No patient developed genitourinary, gastrointestinal, hematological or bone acute or late toxicity grade 2.

Discussion

Oligometastatic prostate cancer represents a challenging clinical scenario, due to its heterogeneity in terms of disease definition, radiological assessment, treatment options and clinical endpoints. Given the lack of prospective studies comparing different treatment approaches, the proper management remains uncertain. We analyzed the clinical impact of SBRT in patients affected with oligometastatic prostate cancer. Two-year PFS rate was 38%, in agreement with previous reports [24]. In our study, 6/19 patients treated with exclusive SBRT achieved persistent disease control with no need for systemic therapies. This is in line with available literature data on metastasis-directed therapy with SBRT, showing high local control rate and a detectable proportion of patients having no progressive disease after 2 years [25]. However, the role of ADT in association with SBRT in this setting is still debated, since Authors showed no impact on PFS, nor on delay of systemic therapies [6, 24]. Accordingly, no significant difference in PFS was observed in our study, with the administration of concomitant hormone therapy. However, this finding should be carefully evaluated considering the current knowledge on metastatic castration-responsive prostate cancer, where the addition of ADT to other systemic strategies provided an improvement in OS [7, 8, 10, 26].

Half of the patients enrolled in our study experienced biochemical progression of disease [27]. At restaging, metastatic lesions amenable to further SBRT were found in 3 patients. Average time to appearance of new metastatic lesions resulted in around 9 months, similarly to other reports [6].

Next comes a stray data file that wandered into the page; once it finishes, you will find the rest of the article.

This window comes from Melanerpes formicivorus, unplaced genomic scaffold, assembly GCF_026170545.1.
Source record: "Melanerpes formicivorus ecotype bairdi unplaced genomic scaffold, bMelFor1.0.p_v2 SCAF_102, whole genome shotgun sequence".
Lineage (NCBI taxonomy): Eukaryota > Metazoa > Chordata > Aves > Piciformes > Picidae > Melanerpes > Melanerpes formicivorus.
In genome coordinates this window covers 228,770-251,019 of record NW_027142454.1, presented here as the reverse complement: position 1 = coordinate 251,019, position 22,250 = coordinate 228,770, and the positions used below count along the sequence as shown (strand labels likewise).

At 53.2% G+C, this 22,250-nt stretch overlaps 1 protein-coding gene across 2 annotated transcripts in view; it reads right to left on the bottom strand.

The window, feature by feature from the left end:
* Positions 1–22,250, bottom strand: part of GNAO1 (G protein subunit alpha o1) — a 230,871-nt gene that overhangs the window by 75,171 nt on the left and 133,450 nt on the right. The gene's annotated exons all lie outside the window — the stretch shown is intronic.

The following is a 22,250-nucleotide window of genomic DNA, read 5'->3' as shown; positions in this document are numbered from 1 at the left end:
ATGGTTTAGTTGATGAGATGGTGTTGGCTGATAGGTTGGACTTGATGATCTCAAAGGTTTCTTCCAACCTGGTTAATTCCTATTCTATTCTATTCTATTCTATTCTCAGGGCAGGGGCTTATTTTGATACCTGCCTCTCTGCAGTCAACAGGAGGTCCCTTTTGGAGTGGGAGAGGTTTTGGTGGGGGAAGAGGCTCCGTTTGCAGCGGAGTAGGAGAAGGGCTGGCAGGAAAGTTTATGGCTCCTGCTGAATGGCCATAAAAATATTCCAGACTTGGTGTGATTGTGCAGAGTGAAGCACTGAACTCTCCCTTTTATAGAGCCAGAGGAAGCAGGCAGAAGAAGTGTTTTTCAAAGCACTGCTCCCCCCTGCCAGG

Local control rate at 1 year was 73%, in agreement with other studies [28-30]. We observed 3 cases (8%) of in field progression, as in Jereczek-Fossa et al [24]. These patients had castration-resistant disease with bone metastases. This may suggest an unfavorable prognostic feature for prostate cancer with bone metastasis compared to nodal lesions, as pointed out in the most recent APCCC reports, where most experts voted in favor of separating these two categories [26]. As a confirmatory finding, none of the patients with lymph node metastases developed in field progression in our study. In 2 studies, castration-resistant disease was found as an independent risk factor for inferior PFS compared to hormone-sensitive disease, probably due to a more aggressive tumor biology and/or a poorer response to metastasis-directed therapies [6, 25, 31].

Some authors considered survival time without hormonal therapy as a parameter to evaluate the efficacy of SBRT, reporting an average 38 month time delay for ADT [32]. Palacios et al. reported a range of survival free from ADT of 16–40 months [27]. In our study, the average time of delay to ADT was around 10 months, similarly to Jereczek-Fossa et al [24]. The STOMP study showed a prolonged ADT-free survival with metastasis-directed therapy compared to observation after a median follow-up of 3 years (21 vs. 13 months) [15].